Contract between my new company and dental plan. My sons orthodontia won’t be covered due to braces already on. Aren’t “preexisting conditions” clauses illegal now?

I am a new employee. My son has his braces on already & is halfway thru treatment. Contract between my new company & their dental plan irrevocably states that they do not cover orthodontia once the braces are on. How can that be legal? Orthodontia is deemed covered by insurance so it is standard healthcare and therefore not “cosmetic” how can this be done? They do this by utilizing the “pre-existing” clause that is no longer allowable for insurance plans to use to get out of paying for people’s health care & have offered it as an option for the company in which they took. What are my options?Thank U

Asked on June 28, 2009 under Insurance Law, Arizona


MD, Member, California Bar / FreeAdvice Contributing Attorney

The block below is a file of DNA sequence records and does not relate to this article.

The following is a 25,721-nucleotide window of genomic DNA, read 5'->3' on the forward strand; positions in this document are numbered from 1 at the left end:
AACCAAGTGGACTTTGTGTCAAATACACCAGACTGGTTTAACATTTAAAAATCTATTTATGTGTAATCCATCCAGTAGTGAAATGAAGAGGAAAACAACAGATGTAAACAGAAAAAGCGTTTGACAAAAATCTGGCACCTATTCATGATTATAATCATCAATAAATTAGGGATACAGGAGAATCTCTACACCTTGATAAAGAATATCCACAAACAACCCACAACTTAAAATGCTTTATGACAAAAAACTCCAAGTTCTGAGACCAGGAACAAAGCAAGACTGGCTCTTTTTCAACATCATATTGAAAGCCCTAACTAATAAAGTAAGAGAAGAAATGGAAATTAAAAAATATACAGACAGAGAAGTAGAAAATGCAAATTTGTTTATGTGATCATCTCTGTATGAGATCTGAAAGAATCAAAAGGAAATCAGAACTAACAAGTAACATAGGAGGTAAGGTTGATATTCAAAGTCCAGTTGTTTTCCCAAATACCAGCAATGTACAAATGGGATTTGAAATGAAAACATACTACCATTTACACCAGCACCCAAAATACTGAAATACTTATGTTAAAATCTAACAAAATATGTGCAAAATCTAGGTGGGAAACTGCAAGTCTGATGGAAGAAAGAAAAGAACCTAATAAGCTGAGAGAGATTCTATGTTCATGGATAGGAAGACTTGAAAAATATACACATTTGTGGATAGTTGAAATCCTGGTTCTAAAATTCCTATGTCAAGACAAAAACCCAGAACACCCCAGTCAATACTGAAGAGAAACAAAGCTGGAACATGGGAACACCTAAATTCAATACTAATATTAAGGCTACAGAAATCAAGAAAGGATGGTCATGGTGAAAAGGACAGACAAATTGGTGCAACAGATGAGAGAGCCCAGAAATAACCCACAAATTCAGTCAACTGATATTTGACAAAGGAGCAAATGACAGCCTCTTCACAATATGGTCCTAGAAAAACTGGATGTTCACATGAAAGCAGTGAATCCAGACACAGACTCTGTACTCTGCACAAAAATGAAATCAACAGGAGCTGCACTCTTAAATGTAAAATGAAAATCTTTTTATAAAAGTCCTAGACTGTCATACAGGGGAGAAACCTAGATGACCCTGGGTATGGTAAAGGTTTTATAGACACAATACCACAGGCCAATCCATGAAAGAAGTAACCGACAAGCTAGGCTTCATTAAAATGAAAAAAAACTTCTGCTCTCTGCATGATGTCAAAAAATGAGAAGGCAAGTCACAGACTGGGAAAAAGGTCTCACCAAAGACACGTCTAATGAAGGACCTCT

Answered 11 years ago | Contributor

No pre-existing clauses are not generally illegal or against the law. The quote below is from the following insurance consumer guide to health insurance in your state:

Preexisting Conditions

Individual policies usually will not pay benefits until a certain

time period has elapsed for a health condition you had when

you bought the policy. This type of health condition is known

as a “preexisting” condition. Exclusions for preexisting

conditions are intended to preclude individuals with an illness

or injury from waiting to buy a policy until they need treatment

that would otherwise be paid for under the policy.

You should know the meaning of any provisions

excluding benefits for preexisting conditions. Also, you

should know how long the provision will exclude benefits

for preexisting conditions. Many claims are denied

because of these provisions.

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